In the nights strangest bout, Mauricio Shogun Rua returned to action against Hammer House wrestler Kevin Unbreakable Randleman. Randleman has been on fire for the past couple weeks, and he seemed just as amped walking to the ring as he did in his pre-fight interviews. Shogun on the other hand was coming off a freak injury loss against fellow Hammer House alum Mark Coleman. At the bell, Randleman came charging at Shogun, and immediately got a quick double to Ruas half guard. All the intense energy that Randleman carried with him seemed to just disappear once the fight hit the mat. Shogun quickly seized a leg, and spent almost the next three minutes attempting leg lock after leg lock. Randleman did hardly anything to defend, looking like hes never even seen a leg lock before. Between heel hook and toe hold attempts from Shogun, Randlemans face was a canvas of pain. Finally at around the 2:25 mark, Randleman attempted to kick out, exposing his leg for a deep kneebar from Rua. It didnt take long for Randleman to tap out, giving Shogun Rua the submission (kneebar) win at just 2:35 of round 1. I dont want to start any unnecessary heat, but something about this fight still doesnt sit well with me. Prior to the match, Pride Middleweight Champion Wanderlei The Axe Murderer Silva came to the ring for two reasons: 1) to call out UFC Light Heavyweight Champ Chuck The Iceman Liddell, and 2) to announce that he would be defending his Pride title in the USA on February 24th, 2007. Big news from a big man, but it would have been that much sweeter if Chuck had been in the house to respond to Silvas challenge.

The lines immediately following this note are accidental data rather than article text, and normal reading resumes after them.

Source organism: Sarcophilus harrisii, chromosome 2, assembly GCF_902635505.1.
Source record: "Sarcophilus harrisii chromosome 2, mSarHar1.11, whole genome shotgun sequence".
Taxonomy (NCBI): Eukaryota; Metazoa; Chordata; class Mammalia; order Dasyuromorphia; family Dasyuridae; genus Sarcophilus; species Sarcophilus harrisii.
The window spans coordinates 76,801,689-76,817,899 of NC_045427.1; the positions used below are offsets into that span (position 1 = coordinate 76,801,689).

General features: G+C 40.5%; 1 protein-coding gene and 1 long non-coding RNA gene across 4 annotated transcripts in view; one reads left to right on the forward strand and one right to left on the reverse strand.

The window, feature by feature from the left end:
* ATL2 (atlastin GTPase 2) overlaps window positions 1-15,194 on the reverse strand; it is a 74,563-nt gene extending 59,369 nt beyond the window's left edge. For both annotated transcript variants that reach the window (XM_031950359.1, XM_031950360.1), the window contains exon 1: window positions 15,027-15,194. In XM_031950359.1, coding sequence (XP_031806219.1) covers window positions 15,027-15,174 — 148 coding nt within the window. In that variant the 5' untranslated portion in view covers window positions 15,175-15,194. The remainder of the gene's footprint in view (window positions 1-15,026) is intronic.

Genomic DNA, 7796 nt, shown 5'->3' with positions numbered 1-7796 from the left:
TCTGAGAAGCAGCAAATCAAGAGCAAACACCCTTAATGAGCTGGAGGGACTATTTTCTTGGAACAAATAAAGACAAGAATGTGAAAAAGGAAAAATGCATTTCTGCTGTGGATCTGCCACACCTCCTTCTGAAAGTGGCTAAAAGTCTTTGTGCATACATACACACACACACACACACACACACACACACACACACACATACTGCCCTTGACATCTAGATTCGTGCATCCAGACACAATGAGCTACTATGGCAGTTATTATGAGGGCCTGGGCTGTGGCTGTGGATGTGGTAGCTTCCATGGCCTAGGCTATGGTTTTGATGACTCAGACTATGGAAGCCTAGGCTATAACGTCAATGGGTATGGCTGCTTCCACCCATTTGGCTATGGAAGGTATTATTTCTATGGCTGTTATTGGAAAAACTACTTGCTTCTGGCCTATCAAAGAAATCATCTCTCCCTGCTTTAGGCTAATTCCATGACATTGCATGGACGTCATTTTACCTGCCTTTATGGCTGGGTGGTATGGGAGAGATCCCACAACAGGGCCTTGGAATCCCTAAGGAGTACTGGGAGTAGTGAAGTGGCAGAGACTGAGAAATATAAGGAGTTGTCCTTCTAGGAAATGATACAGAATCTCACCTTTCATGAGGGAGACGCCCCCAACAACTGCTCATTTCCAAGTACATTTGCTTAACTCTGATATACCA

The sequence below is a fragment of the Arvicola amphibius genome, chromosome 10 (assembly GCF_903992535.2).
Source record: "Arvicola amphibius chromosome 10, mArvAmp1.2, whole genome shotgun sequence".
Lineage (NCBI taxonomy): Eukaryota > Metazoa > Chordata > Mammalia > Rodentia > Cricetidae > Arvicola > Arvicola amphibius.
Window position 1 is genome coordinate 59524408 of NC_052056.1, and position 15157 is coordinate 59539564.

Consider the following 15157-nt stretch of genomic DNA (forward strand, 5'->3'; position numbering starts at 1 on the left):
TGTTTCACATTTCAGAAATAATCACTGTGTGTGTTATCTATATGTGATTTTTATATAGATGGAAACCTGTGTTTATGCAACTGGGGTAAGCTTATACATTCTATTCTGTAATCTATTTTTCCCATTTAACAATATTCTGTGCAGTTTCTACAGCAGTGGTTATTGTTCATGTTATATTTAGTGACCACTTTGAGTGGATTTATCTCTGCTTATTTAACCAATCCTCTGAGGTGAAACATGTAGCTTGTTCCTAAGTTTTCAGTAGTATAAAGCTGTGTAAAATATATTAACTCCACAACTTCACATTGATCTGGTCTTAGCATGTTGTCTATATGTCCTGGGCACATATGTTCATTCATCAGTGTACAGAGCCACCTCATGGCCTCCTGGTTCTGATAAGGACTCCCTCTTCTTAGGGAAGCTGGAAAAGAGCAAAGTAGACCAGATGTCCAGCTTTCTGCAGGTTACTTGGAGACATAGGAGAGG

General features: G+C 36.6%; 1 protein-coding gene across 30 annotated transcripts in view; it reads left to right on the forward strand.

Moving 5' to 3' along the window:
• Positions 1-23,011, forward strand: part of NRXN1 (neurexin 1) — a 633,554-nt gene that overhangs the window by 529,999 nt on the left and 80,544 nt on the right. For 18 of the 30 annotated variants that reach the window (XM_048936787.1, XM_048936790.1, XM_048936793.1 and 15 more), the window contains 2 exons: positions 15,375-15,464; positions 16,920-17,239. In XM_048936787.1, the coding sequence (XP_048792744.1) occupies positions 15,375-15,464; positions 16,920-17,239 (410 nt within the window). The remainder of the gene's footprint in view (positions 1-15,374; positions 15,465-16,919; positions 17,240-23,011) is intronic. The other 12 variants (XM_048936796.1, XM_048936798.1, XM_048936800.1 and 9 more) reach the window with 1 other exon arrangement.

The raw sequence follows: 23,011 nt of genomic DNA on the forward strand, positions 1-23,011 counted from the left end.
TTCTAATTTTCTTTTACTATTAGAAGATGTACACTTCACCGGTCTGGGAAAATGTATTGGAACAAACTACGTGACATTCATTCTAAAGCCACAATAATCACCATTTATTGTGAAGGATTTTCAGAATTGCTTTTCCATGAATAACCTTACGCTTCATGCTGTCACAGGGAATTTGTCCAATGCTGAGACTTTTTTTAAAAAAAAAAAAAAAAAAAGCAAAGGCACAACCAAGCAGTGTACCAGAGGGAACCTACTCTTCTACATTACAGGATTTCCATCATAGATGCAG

In surprisingly the most competitive bout of the night, Josh Barnett had his hands full with judo champion Pawel Nastula, who looked to have been working hard on his overall MMA game. Natsula came out the gate throwing bombs, which he utilized to setup his superb Judo throws. Pawel managed to throw Barnett down several times, landing in side control almost every time. Unfortunately for Natsula, he didnt seem fully comfortable delivering strikes from this position, and with the rule banning knees to the head on the ground, some of his effectiveness was diminished. Barnett defended well in the first, and secured a leg for a kneebar right at the bell. The second round started with Natsula looking a little warier of the stand up exchanges. After breaking from a clinch, Barnett tagged the judo champ with several knees and punches. Natsula responded like a wounded animal, landing two left hooks that put Barnett in deep trouble. The Baby Faced Assassin clinched with his opponent, and despite Nastulas attempts to finish the fight with some dirty boxing Barnett managed to recover and land a knee of his own. From here, Natsula quickly deposited Barnett onto his back, landing in side control. Barnett managed to pull a nice sweep, but shortly thereafter was forced to defend against an armbar attempt from the judo medalist. Barnett utilized the escape to transition to a toe hold, which forced Natsula to tap out at 3:12 of round 2. After the fight, Barnett mentioned that he didnt train as hard as he could have for this one, mostly due to being a little banged up from his 6 fights this year.
Eric Butterbean Esch made a prediction before his fight with late replacement Sean OHaire. Guess what? the former Toughman competitor challenged, I aint never been knocked out. Somebodys getting knocked out tonight, and it aint gonna be me. Never has a more truthful statement been uttered from the big man. Despite a nice right high kick from OHaire, this one was all Butterbean. Shortly after the aforementioned high kick, OHaire attempted to clinch with Esch. This was a big mistake, and the big man planted two big right hooks on OHaires body before landing another right hook to the head that wobbled Sean badly. Another two chopping right hooks sent OHaire to la-la land, as his lifeless body crumpled to the canvas at just 0:29 of round 1. The scary part about this knockout was that Butterbean didnt even throw those punches with full power. Id really like to see a match up between Butterbean and Mark Hunt somewhere in the future, because if anyone on this planet can KO Hunt, its probably Eric Butterbean Esch.